Josan Gonzalez’s future is the kind of dystopia you want to hang out in.
The Spanish illustrator is currently in the midst of crowdfunding a second book in his series, The Future is Now, and it’s the kind of grimy cyberpunk world where everyone seems to feature some kind of robotic augmentation and the only real escape is to slip on a retro-futuristic VR headset. But it’s also light and playful in a way most dystopias aren’t. “It's a satire,” he says, “so it's not about schooling people about ‘Hey, this is wrong.’”
In addition to his own self-published books, Gonzalez has also worked in comics for companies like Boom Studios and Dark Horse, and illustrated a few magazine covers, but, unlike many artists, he says it’s not necessarily the job he dreamed of having as a kid. He always wanted to do something creative, but he struggled with drawing, often feeling like he would never improve to the point that it become a career. “Somewhere around my 20s I really entered a solid learning curve and from there I've really grown to love drawing and creating illustrations,” he explains. “I feel I still have a ton to learn but now the road is there.”
Gonzalez says that he started out with a style that was more painterly, and only more recently adopted the ligne claire — clear line — style he’s become known for, a look that was pioneered by Belgian artist Hergé on Tintin. Gonzalez’s list of influences includes the usual suspects: like defining French sci-fi artist Moebius and American comic illustrator Geof Darrow, as well as manga artists like Hiroaki Samura and Akira creator Katsuhiro Otomo. "It’s a long list," Gonzalez says.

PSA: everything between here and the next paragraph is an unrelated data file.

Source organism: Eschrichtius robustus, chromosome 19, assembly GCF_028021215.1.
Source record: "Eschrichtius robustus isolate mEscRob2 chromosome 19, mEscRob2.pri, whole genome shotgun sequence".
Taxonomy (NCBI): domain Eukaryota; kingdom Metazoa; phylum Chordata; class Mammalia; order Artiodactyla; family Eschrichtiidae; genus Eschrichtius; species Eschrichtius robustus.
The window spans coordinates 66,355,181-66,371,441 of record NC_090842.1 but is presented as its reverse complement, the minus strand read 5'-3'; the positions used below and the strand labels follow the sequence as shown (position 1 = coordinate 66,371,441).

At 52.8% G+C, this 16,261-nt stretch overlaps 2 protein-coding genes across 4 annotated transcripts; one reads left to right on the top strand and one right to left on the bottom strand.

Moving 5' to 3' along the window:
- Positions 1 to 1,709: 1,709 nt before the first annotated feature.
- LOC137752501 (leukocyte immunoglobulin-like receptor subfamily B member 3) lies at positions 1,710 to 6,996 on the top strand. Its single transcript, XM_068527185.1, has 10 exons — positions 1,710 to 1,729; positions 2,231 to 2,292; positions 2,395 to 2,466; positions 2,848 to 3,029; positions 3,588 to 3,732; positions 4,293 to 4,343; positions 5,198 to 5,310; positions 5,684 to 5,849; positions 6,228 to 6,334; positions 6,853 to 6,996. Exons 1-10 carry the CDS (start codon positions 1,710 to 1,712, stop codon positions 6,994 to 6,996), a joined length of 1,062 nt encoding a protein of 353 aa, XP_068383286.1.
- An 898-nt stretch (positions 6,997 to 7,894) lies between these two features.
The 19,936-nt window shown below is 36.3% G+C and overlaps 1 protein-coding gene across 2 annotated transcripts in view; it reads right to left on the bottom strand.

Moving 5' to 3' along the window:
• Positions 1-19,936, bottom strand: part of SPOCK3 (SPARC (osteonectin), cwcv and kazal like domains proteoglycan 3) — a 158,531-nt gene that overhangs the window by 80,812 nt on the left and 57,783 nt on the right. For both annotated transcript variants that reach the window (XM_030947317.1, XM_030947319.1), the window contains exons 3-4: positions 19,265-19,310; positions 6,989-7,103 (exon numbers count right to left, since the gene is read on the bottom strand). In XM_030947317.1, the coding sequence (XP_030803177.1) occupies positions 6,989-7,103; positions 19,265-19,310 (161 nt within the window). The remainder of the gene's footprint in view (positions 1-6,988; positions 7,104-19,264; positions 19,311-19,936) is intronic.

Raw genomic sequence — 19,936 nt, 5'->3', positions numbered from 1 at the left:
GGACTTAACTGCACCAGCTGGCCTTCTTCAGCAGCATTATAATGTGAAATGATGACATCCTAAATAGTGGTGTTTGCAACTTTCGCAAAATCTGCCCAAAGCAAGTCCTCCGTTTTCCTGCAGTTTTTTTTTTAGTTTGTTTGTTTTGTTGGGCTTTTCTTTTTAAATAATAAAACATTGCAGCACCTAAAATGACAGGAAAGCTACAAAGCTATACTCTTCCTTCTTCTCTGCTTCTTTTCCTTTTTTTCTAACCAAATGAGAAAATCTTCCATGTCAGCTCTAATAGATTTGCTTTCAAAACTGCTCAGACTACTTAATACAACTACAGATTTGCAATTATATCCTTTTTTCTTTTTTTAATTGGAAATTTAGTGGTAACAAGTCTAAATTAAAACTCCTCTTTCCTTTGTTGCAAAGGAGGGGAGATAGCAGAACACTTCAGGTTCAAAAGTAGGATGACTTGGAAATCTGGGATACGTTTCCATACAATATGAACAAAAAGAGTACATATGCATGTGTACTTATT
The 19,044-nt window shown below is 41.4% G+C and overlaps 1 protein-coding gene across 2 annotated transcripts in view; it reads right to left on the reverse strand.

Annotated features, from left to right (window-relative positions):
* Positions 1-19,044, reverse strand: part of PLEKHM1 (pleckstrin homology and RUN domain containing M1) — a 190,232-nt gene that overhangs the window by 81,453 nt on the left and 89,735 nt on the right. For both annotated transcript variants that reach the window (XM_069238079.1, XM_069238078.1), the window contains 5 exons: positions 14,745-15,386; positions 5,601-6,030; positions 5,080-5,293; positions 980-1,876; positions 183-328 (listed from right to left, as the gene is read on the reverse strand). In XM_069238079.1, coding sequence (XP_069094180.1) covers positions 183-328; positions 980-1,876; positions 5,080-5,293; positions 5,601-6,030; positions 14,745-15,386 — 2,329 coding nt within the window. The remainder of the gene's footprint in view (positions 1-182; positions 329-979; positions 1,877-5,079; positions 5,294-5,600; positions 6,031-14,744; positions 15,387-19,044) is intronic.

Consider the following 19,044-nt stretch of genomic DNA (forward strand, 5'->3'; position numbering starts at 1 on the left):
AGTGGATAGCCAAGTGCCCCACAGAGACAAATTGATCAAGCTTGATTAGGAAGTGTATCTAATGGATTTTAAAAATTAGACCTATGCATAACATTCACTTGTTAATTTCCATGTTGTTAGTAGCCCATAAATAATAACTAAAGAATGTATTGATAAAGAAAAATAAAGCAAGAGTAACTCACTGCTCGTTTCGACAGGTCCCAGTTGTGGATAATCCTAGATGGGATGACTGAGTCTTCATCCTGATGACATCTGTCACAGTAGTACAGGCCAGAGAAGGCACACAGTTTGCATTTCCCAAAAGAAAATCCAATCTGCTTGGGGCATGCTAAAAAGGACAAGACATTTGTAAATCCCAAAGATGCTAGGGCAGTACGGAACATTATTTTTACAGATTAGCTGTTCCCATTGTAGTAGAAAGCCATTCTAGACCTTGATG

Last February, he released the first volume of The Future is Now, a collection of art all tied together by a particular vision of near-future where technology pervades, and a cheerfully oppressive government is in control of the residents of Robo-City 16. Because the book was self-published, Gonzalez says he wasn’t able to include everything he wanted, limited by both time and money. He worked on it in his spare time while doing freelance work during the day.
But given the positive response to the book — volume one is currently sold out — he realized he could turn it into something bigger. "After producing it I still had a lot of ideas and ambitions regarding the universe, how to keep defining and expanding it," he says, "so a second volume was the logical next step."
He was originally looking to raise a relatively modest €18,000 to fund the sequel, but backers have more than quadrupled that amount, and there’s still more than a week to go in the campaign. Gonzalez thinks that people have gravitated to the project in large part because of the tone; the Kickstarter page is even written as a piece of in-universe fiction, complete with Gonzalez calling himself "Chief of the Ministry of Information of Robo-City 16." But he also believes it’s because his art manages to represent "a sort of continuity to those illustrations and comics [backers] love from the '80s, the whole Heavy Metal / Metal Hurlant tradition, and all that kind of sci-fi." But he does it without devolving into simply a collection of nostalgia (though there are a few nostalgic Easter eggs hidden throughout).
Whatever the reason, it seems like a good bet that volume two won’t be the last we see of Robo-City 16. "This art book, this universe of The Future is Now, it's my dream project," says Gonzalez.
You can check out more of Gonzalez's work on his site.